Other Special Features


A few other features may also appear on your graphics card, but these are typically less important to your overall experience.

  • Variable Refresh Rate (VRR) Technologies – FreeSync for AMD and G-Sync for Nvidia. These are V-Sync alternatives supported by all modern GPUs from either manufacturer…that also require monitor-end support. FreeSync monitors support both AMD and Nvidia GPUs, and are typically much cheaper.
  • Recording Software – ReLive for AMD and Share for Nvidia. Function effectively identically, even down to performance. Best used for gameplay recording rather than streaming, though.
  • Real-time ray-tracing – Currently Nvidia-exclusive, though AMD will likely implement this tech with Navi or Navi’s successor. Offers excellent lighting and reflections, but at a great performance penalty- very few titles support this.
  • Deep Learning Super-Sampling (DLSS) – AI-powered super-sampling exclusive to Nvidia Turing GPUs with RT cores. More supported than ray-tracing, but still pretty rare.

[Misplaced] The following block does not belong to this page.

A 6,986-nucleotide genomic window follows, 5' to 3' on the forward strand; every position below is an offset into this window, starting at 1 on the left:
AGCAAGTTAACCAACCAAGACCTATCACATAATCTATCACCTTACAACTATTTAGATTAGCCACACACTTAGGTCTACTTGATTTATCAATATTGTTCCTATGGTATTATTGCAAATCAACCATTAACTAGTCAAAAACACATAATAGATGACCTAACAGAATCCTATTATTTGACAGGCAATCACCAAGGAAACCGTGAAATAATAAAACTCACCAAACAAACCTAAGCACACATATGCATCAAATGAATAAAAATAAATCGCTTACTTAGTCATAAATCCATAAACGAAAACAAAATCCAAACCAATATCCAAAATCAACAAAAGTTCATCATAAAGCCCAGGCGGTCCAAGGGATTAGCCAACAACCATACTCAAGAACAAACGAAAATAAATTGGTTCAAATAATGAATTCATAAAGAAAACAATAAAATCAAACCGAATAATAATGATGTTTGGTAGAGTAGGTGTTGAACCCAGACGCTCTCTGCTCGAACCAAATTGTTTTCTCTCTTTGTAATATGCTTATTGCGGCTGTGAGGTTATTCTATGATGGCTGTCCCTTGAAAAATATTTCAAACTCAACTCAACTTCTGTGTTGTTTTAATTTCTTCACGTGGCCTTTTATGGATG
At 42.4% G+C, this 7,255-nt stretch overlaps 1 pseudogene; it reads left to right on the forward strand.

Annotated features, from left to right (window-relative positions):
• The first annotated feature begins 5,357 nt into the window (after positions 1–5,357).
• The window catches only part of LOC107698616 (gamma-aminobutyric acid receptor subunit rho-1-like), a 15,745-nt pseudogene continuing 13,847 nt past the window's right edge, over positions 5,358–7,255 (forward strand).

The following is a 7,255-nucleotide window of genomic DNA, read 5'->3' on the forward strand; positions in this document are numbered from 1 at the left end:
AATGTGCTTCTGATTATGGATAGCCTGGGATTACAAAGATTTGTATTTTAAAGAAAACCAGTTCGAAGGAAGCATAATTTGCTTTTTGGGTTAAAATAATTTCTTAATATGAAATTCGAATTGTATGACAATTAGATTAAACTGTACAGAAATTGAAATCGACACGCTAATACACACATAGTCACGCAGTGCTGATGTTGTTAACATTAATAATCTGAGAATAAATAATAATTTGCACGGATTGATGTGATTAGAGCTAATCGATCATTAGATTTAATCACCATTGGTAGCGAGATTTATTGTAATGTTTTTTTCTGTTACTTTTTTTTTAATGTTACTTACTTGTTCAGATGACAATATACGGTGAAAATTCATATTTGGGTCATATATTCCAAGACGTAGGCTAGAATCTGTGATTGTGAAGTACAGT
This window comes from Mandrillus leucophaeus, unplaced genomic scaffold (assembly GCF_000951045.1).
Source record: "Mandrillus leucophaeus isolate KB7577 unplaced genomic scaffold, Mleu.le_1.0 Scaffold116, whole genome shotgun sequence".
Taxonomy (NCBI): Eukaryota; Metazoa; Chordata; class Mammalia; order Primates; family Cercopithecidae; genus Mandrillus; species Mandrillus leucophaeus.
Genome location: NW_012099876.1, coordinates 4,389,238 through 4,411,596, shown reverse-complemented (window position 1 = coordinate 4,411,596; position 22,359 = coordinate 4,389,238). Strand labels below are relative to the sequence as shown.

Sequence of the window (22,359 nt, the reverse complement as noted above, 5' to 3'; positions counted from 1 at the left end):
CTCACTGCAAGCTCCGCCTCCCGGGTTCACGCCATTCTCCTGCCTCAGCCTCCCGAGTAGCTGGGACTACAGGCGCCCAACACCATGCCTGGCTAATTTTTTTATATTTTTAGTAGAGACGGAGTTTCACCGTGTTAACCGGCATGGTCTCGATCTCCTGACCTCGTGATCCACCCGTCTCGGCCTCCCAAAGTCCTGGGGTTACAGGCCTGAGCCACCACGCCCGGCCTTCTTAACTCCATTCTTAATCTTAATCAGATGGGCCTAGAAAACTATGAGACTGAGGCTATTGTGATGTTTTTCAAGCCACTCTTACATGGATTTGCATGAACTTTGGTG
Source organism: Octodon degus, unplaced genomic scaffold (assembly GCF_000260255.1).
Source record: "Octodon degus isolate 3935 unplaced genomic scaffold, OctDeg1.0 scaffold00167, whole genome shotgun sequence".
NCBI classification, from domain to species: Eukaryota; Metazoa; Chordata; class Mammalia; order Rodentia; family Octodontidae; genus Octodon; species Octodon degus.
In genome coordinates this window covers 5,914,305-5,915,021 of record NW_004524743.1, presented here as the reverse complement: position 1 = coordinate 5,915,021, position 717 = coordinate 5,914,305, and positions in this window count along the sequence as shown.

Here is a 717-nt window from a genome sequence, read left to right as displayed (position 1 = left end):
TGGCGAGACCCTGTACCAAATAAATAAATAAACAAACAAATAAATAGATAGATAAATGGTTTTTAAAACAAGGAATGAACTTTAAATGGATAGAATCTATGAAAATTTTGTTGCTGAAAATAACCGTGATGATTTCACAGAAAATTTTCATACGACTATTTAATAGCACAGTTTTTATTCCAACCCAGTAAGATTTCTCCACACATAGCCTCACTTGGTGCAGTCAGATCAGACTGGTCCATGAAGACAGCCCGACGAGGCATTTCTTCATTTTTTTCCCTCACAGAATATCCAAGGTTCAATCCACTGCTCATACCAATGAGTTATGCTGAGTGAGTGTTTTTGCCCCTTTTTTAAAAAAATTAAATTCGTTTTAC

Common video out ports on your graphics card


Each graphics card will have its own set of video out ports. Below are the four most common connectors in modern graphics cards.

  • HDMI – The most common standard, used by PC monitors and HDTVs alike.
  • DisplayPort – A PC-centric standard, often on the higher-end compared to HDMI. Typically only supported by PC displays, though- very uncommon on HDTVs.
  • USB-C – A connector used for VirtualLink compatible VR headsets, especially on Nvidia Turing GPUs. As this standard popularizes, we expect to see it on AMD and Nvidia GPUs alike.
  • DVI – An older standard that’s beginning to get phased out by HDMI and DisplayPort. Still surprisingly common on budget GPUs, though.